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Why economic theory is out of whack

  • 16 July 2008
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  • Mark Buchanan
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Boom and bust
Boom and bust

WHEN you next sit down to watch the TV news, listen out for a telling phrase. At some point the newscaster will say something like: "The financial markets reacted to the report with a sharp fall..." Don't believe a word of it. The markets rarely react to news in this way.

Earlier this year, physicist Jean-Philippe Bouchaud and colleagues at Capital Fund Management in Paris studied the news feeds produced by Dow Jones and Reuters that provide real-time reports of items of potential interest to investors. Looking at more than 90,000 news items relevant to hundreds of stocks over a two-year period, they studied how "jumps" in stock prices - sudden, large movements - were linked to news items.

They weren't. Most such jumps weren't directly associated with any news at all, and most news items didn't cause any jumps. "Jumps seem to occur for no identifiable reason," Bouchaud says (www.arxiv.org/abs/0803.1769).

This finding flies in the face of traditional economic theory, which insists that markets are mostly in equilibrium, reflecting an overall balance of economic forces. Markets change, the theory says, when those forces change: for example, when good news about a company increases demand for its stock, making its price go up. In this view, dramatic changes can only follow from correspondingly dramatic causes. Bouchard's evidence says that, in fact, markets have unruly internal dynamics all their own, with rallies and crashes emerging seemingly from nowhere.

Evidence against the simple "equilibrium" view of economics is piling up from other sources too. Take the recent worldwide credit crisis. Its main cause, the most sophisticated computer models now suggest, may be a fundamental tendency for markets to evolve, like an uncooled nuclear reactor, towards a dangerously unstable state. Everything from observations of irrationality in traders to the statistics of market fluctuations is telling us something is wrong with received wisdom, and a growing band of researchers has formed the view that we desperately need to develop a new theory of economics. "If we don't address the problems, there's absolutely no doubt that other extreme crises will occur in future," says Didier Sornette, an econophysicist at the Swiss Federal Institute of Technology in Zurich.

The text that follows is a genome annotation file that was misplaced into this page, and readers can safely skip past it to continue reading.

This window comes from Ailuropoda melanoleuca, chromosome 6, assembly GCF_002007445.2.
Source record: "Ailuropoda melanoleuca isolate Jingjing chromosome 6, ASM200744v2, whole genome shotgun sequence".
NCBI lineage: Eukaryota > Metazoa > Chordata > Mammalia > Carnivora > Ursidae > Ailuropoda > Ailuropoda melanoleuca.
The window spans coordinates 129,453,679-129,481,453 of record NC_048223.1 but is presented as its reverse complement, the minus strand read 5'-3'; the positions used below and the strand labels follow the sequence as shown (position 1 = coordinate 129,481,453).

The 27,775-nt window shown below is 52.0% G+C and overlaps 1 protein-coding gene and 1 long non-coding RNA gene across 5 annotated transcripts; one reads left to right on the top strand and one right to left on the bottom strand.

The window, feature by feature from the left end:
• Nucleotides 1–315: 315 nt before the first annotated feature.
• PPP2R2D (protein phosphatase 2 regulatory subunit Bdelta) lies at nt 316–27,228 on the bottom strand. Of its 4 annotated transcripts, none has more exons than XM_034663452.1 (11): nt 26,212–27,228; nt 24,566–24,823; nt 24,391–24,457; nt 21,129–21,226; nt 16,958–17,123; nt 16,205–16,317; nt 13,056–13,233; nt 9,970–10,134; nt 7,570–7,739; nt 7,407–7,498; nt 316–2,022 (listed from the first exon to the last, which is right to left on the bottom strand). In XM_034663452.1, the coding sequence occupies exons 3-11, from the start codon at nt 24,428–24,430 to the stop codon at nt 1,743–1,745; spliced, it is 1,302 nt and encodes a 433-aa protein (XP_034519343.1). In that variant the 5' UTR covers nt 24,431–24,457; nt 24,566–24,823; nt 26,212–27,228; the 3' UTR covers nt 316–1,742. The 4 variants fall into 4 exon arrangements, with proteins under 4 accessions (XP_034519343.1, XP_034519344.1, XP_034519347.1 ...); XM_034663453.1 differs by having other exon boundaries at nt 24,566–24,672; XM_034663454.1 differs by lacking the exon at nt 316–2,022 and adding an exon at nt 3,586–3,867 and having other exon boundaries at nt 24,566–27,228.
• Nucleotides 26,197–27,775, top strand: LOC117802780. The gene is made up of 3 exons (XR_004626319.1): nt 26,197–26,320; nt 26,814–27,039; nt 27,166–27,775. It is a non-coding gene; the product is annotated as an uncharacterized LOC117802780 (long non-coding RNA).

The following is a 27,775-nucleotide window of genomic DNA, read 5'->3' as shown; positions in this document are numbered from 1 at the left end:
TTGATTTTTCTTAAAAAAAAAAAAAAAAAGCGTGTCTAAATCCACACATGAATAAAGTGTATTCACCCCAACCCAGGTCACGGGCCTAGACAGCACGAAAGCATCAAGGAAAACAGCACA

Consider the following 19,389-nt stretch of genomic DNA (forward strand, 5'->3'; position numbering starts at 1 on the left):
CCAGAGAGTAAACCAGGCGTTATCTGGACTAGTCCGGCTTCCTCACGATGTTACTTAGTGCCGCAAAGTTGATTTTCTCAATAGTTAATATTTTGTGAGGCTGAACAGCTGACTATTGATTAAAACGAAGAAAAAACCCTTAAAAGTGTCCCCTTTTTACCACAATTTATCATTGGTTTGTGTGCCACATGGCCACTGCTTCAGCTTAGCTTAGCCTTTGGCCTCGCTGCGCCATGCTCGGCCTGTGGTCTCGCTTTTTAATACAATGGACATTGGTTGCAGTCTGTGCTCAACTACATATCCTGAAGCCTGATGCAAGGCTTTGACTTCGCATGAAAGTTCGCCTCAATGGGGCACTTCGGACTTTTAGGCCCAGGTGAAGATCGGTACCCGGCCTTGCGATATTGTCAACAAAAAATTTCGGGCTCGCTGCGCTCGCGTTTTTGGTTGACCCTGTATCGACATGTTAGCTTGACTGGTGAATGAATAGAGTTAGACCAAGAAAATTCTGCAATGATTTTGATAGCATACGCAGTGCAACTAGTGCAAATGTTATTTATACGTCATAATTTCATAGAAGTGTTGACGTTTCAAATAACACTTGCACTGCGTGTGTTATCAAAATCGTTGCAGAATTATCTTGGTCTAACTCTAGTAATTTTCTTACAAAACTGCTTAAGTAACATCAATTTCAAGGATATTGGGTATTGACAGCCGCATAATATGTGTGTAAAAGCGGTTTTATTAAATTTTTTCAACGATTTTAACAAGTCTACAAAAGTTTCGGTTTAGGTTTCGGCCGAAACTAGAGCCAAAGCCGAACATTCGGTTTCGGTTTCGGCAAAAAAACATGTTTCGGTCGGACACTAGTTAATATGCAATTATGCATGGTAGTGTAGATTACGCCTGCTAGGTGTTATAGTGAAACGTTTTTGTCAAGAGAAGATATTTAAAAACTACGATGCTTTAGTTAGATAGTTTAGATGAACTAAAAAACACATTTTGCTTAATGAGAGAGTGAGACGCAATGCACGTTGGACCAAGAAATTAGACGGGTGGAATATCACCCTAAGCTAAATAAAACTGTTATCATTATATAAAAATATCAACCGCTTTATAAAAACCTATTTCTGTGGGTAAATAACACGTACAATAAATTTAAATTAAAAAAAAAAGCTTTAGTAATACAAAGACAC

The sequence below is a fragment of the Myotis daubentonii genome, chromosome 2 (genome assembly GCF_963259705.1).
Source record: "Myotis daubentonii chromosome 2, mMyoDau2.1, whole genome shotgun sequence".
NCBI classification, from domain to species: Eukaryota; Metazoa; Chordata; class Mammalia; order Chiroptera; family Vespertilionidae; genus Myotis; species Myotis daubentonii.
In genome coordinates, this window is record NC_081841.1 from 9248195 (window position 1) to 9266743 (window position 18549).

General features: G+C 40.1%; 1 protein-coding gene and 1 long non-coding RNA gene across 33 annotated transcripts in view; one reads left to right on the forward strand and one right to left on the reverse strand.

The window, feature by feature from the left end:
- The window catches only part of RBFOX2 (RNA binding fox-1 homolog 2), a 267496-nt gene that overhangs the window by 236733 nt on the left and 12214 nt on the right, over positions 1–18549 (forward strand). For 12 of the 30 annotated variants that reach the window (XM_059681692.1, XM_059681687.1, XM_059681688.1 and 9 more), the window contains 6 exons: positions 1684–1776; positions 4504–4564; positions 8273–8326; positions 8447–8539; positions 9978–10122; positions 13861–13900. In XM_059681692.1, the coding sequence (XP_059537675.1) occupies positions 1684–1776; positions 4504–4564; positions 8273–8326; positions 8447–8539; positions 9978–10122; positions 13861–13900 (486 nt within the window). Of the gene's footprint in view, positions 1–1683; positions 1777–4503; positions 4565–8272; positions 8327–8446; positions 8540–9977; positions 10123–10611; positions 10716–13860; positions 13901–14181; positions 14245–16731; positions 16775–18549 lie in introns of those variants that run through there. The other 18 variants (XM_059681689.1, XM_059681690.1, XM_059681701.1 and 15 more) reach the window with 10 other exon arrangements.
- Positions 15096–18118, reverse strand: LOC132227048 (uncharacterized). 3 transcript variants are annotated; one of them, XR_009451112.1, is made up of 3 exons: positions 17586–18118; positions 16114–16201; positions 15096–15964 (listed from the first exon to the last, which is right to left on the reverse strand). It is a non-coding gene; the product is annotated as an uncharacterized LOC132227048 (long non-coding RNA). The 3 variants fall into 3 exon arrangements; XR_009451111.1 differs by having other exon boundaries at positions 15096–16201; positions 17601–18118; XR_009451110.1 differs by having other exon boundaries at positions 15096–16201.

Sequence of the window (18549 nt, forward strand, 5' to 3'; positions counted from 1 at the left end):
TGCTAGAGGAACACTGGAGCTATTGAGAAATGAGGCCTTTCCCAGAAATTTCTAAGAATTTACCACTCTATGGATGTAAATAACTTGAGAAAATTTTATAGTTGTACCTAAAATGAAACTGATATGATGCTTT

So what might this new economics look like? The standard theory of financial markets, shaped in large part by American economists Milton Friedman and Eugene Fama in the 1950s, is founded on the idea that the prices of stocks and other securities should tend towards their proper values. There are two reasons for this. First, investors have a strong incentive - the potential loss of their own money - to work out how much an investment is really worth. As rational people, they shouldn't be willing to pay too much for a stock, or sell it for too little.

Second, the information gathered by millions of investors should in effect be pooled by the buying and selling in the market, making the market price an even better match to the true value of the stock than any individual can arrive at alone. Any temporary mispricing, the theory claims, should quickly get wiped out as some clever investor jumps on it with an eye to an easy profit. In this way, market forces should tend to iron out any problems long before they get unduly large. An unexpected rise or plunge in values just cannot happen unless there has been some correspondingly good or bad news.

This tells us straight away that something about the model is flawed. We are currently experiencing what may be the worst financial crisis since the 1930s. Wall Street firms have already lost billions, and the US government has had to save at least one from outright collapse. Some analysts forecast that losses could ultimately exceed a trillion dollars.

The crisis was triggered by the bursting of a bubble in the US mortgage market that had grown to grotesque proportions, thanks to lax banking regulations and complex financial instruments that hid risks in what appeared to be safe packages.

On top of that, there was the issue of "moral hazard". As economists have been pointing out for some years, many common financial incentives induce people to act for their own short-term benefit, while saddling someone else - often their clients or the firm they work for - with longer-term risks. In the case of the sub-prime mortgage market, for instance, brokers were collecting commissions on mortgages that required no deposit and no proof of income. Since the brokers were not lending their own money, it was for them a risk-free business. Meanwhile, investment banks took on these risky loans and lumped them together into "collateralised debt obligations" (CDOs). Once the risks were safely blurred, the banks were able to sell the CDOs on at a healthy profit.